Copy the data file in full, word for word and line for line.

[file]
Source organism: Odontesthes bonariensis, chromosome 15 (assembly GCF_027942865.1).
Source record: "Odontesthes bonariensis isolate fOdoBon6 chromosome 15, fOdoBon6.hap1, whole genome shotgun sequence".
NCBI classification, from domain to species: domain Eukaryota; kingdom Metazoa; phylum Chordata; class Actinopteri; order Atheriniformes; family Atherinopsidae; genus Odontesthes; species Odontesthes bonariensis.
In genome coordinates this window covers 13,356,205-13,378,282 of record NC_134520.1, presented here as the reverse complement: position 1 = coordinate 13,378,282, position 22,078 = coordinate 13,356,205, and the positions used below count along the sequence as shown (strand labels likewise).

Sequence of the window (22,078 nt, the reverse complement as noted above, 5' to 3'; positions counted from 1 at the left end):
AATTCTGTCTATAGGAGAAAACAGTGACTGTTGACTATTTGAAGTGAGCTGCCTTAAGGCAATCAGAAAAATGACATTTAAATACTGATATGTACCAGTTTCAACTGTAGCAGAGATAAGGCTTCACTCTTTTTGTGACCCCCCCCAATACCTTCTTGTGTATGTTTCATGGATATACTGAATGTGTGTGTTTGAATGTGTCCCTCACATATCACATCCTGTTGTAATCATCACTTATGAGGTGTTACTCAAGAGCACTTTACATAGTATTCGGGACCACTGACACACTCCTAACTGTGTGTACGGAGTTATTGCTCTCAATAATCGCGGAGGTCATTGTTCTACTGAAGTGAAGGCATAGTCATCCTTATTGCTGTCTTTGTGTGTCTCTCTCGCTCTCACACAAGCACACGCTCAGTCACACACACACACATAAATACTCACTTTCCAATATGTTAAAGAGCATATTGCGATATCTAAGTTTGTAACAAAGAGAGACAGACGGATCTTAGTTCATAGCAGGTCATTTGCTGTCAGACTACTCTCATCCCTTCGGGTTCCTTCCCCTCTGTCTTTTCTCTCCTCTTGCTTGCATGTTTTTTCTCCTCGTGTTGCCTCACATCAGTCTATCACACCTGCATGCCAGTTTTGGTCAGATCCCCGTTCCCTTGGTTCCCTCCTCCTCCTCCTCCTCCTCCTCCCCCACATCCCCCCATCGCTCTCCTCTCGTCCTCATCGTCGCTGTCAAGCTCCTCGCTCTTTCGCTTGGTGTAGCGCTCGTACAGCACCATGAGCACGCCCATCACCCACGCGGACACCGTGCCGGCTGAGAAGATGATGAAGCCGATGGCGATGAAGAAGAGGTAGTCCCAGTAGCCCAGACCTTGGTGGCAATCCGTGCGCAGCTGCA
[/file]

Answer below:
Source organism: Odontesthes bonariensis, chromosome 15 (assembly GCF_027942865.1).
Source record: "Odontesthes bonariensis isolate fOdoBon6 chromosome 15, fOdoBon6.hap1, whole genome shotgun sequence".
NCBI classification, from domain to species: domain Eukaryota; kingdom Metazoa; phylum Chordata; class Actinopteri; order Atheriniformes; family Atherinopsidae; genus Odontesthes; species Odontesthes bonariensis.
In genome coordinates this window covers 13,356,205-13,378,282 of record NC_134520.1, presented here as the reverse complement: position 1 = coordinate 13,378,282, position 22,078 = coordinate 13,356,205, and the positions used below count along the sequence as shown (strand labels likewise).

Sequence of the window (22,078 nt, the reverse complement as noted above, 5' to 3'; positions counted from 1 at the left end):
AATTCTGTCTATAGGAGAAAACAGTGACTGTTGACTATTTGAAGTGAGCTGCCTTAAGGCAATCAGAAAAATGACATTTAAATACTGATATGTACCAGTTTCAACTGTAGCAGAGATAAGGCTTCACTCTTTTTGTGACCCCCCCCAATACCTTCTTGTGTATGTTTCATGGATATACTGAATGTGTGTGTTTGAATGTGTCCCTCACATATCACATCCTGTTGTAATCATCACTTATGAGGTGTTACTCAAGAGCACTTTACATAGTATTCGGGACCACTGACACACTCCTAACTGTGTGTACGGAGTTATTGCTCTCAATAATCGCGGAGGTCATTGTTCTACTGAAGTGAAGGCATAGTCATCCTTATTGCTGTCTTTGTGTGTCTCTCTCGCTCTCACACAAGCACACGCTCAGTCACACACACACACATAAATACTCACTTTCCAATATGTTAAAGAGCATATTGCGATATCTAAGTTTGTAACAAAGAGAGACAGACGGATCTTAGTTCATAGCAGGTCATTTGCTGTCAGACTACTCTCATCCCTTCGGGTTCCTTCCCCTCTGTCTTTTCTCTCCTCTTGCTTGCATGTTTTTTCTCCTCGTGTTGCCTCACATCAGTCTATCACACCTGCATGCCAGTTTTGGTCAGATCCCCGTTCCCTTGGTTCCCTCCTCCTCCTCCTCCTCCTCCTCCCCCACATCCCCCCATCGCTCTCCTCTCGTCCTCATCGTCGCTGTCAAGCTCCTCGCTCTTTCGCTTGGTGTAGCGCTCGTACAGCACCATGAGCACGCCCATCACCCACGCGGACACCGTGCCGGCTGAGAAGATGATGAAGCCGATGGCGATGAAGAAGAGGTAGTCCCAGTAGCCCAGACCTTGGTGGCAATCCGTGCGCAGCTGCA